Unless they cannot operate that slowly (fighter jets and some trainers) the max indicated airspeed under 10,000 feet is 250 knots. 91.117 (a)
 
Though SVFR has "minimums" specified (1 mike vis. and clear of clouds), it's not really about you and your plane, it's about separation from IFR traffic, so that ATC knows where everyone is and what they're doing. That said, I'm also of the camp that can only think of a few special scenarios where SVFR would be viable for a non-IFR pilot.
 
Though SVFR has "minimums" specified (1 mike vis. and clear of clouds), it's not really about you and your plane, it's about separation from IFR traffic, so that ATC knows where everyone is and what they're doing. That said, I'm also of the camp that can only think of a few special scenarios where SVFR would be viable for a non-IFR pilot.
In Alaska and other more less populated areas SVFR is very common. At times there will be multiple SVFR arrivals.
 
You got answers to most of your questions and since you were asking about this topic in general I'll mention another consideration.

Suppose you plan to fly to or through a class D field having 5 mile radius and is reporting VFR but as you are approaching from more than 5 miles away, it looks like conditions may be less than VFR in their airspace, just not directly over the field where they are reporting. The conditions look good enough that you could remain clear of clouds with > 1 mile visibility, just not standard VFR.

Legally, in that situation you would need an SVFR clearance for the class D even though the field is reporting VFR. Alternately, if you can maintain legal VFR but only on a specific approach path, request that from tower "in order to maintain VFR".

As you probably already know, no SVFR at night unless the pilot is IFR rated and airplane is IFR equipped. And ATC will never offer it, the pilot must request it. Some airports have no SVFR, and this is sometimes but not always indicated on charts or mentioned in the AFD. And some airports have SVFR but only in certain directions - for example at KBFI, no SVFR when runway 14 is in use, only for 32. And ATC/Tower must sequence SVFR with IFR traffic, and IFR has priority, so you may be denied or delayed.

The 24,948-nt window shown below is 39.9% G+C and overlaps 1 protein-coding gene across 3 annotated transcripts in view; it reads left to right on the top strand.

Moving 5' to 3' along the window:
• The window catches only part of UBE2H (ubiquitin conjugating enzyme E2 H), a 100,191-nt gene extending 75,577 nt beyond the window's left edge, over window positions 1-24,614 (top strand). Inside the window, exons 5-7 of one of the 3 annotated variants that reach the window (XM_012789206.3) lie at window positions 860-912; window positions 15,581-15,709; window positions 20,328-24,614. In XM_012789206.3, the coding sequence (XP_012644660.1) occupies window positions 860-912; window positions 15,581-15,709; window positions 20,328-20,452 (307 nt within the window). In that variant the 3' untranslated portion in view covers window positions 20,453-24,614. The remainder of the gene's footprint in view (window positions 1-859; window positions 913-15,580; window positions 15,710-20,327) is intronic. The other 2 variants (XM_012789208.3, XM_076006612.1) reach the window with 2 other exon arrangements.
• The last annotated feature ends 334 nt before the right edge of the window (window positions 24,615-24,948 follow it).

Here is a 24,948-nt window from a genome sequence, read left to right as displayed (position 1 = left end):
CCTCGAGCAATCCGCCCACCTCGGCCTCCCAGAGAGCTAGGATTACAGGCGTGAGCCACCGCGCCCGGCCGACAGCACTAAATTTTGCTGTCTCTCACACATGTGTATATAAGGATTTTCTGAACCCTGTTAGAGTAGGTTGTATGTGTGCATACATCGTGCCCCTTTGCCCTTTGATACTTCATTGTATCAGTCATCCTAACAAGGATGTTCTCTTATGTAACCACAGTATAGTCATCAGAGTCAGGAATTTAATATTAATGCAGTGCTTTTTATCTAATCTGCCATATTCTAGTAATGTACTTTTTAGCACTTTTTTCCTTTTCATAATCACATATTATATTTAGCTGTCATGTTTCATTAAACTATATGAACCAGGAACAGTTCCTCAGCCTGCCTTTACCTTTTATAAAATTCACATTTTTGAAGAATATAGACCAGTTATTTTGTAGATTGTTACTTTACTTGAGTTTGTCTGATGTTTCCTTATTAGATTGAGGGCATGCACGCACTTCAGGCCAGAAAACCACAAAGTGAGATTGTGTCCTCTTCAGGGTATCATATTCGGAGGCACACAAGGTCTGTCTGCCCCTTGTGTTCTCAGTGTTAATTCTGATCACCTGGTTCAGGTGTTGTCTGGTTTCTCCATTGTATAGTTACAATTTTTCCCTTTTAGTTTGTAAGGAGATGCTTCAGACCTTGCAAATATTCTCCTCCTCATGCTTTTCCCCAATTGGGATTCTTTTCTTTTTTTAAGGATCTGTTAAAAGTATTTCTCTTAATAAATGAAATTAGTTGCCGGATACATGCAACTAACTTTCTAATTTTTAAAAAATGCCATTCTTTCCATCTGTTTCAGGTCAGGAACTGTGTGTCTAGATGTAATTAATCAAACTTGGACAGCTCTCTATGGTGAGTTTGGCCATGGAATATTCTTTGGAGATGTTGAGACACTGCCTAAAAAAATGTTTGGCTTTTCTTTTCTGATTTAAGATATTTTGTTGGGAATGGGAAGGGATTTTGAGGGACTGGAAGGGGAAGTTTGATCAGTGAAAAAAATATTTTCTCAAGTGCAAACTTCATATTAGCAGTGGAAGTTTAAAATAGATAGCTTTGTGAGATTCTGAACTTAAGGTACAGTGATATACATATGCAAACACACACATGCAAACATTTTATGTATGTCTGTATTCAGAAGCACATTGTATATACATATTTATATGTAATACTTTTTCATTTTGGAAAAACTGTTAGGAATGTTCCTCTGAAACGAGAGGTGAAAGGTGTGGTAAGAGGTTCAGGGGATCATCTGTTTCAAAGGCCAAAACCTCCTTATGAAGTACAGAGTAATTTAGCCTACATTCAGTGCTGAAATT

Also, if you are VFR in class B airspace (you are cleared for the Bravo), the standard VFR cloud clearance distances do not apply. Legal VFR is 3 miles visbility and clear of clouds.

It is also helpful to read the ATC side of the SVFR rules: https://www.faa.gov/air_traffic/publications/atpubs/atc_html/chap7_section_5.html
 
Unless they cannot operate that slowly (fighter jets and some trainers) the max indicated airspeed under 10,000 feet is 250 knots. 91.117 (a)

But they’re allowed to fly with a tailwind.

The couple I remember were business jets. One was a Citation. I wasn't ripping on them, well maybe a little on the guy whining about RA. But it seems if they can slow down when they are in close, they should. Usually atc routes them outside the delta onto about a 5 mile final, but not always as in these cases. I figured out a long time ago, it's not a good place to be above pattern altitude, with in a few miles of this airport, or most airports for that matter.
 
And then there's Half Moon Bay, where flying a right 45 entry for Rwy 30 at pattern altitude would require boring a hole through a ridge.